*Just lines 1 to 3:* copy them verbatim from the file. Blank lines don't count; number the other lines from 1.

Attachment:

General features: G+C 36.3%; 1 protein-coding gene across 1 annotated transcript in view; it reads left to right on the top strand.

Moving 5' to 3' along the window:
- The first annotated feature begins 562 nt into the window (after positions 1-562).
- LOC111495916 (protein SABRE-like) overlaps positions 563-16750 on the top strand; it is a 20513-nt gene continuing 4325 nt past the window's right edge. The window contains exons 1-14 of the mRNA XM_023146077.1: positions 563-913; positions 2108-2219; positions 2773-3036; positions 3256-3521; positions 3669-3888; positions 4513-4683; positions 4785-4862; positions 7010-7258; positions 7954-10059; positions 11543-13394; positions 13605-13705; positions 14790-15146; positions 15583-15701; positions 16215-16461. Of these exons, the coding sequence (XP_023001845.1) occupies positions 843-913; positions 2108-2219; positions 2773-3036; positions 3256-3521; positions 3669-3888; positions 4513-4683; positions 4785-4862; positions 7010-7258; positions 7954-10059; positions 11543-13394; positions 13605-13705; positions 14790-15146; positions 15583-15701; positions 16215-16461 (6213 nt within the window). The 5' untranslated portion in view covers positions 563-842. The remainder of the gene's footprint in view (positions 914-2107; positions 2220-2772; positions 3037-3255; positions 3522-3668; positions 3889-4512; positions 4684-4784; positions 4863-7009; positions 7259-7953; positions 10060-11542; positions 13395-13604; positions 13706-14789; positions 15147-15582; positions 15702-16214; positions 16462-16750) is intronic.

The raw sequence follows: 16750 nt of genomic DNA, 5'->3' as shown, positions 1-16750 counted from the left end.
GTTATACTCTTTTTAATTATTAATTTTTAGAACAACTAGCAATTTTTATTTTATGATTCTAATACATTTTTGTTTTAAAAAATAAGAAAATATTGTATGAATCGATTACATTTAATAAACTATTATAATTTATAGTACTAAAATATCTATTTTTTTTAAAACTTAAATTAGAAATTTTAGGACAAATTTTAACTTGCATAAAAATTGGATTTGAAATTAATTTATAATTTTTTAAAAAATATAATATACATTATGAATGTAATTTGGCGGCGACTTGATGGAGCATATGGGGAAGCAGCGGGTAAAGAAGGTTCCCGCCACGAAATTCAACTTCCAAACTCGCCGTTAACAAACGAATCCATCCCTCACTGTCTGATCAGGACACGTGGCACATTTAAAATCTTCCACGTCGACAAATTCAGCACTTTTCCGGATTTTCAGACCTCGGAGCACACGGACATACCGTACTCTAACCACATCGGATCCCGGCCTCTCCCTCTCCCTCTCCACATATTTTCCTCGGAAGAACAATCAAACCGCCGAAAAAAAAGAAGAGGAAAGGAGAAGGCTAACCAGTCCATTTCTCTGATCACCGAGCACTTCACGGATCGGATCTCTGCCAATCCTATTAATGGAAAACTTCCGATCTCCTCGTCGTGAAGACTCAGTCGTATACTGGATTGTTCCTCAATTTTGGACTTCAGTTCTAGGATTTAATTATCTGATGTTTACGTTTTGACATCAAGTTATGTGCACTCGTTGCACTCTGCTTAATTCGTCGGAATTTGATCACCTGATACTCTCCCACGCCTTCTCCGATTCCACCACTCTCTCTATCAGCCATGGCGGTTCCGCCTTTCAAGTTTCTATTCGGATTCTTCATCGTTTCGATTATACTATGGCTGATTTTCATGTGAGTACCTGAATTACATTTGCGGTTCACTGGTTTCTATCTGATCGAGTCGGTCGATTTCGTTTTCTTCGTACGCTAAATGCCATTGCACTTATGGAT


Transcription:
General features: G+C 36.3%; 1 protein-coding gene across 1 annotated transcript in view; it reads left to right on the top strand.

Moving 5' to 3' along the window:
- The first annotated feature begins 562 nt into the window (after positions 1-562).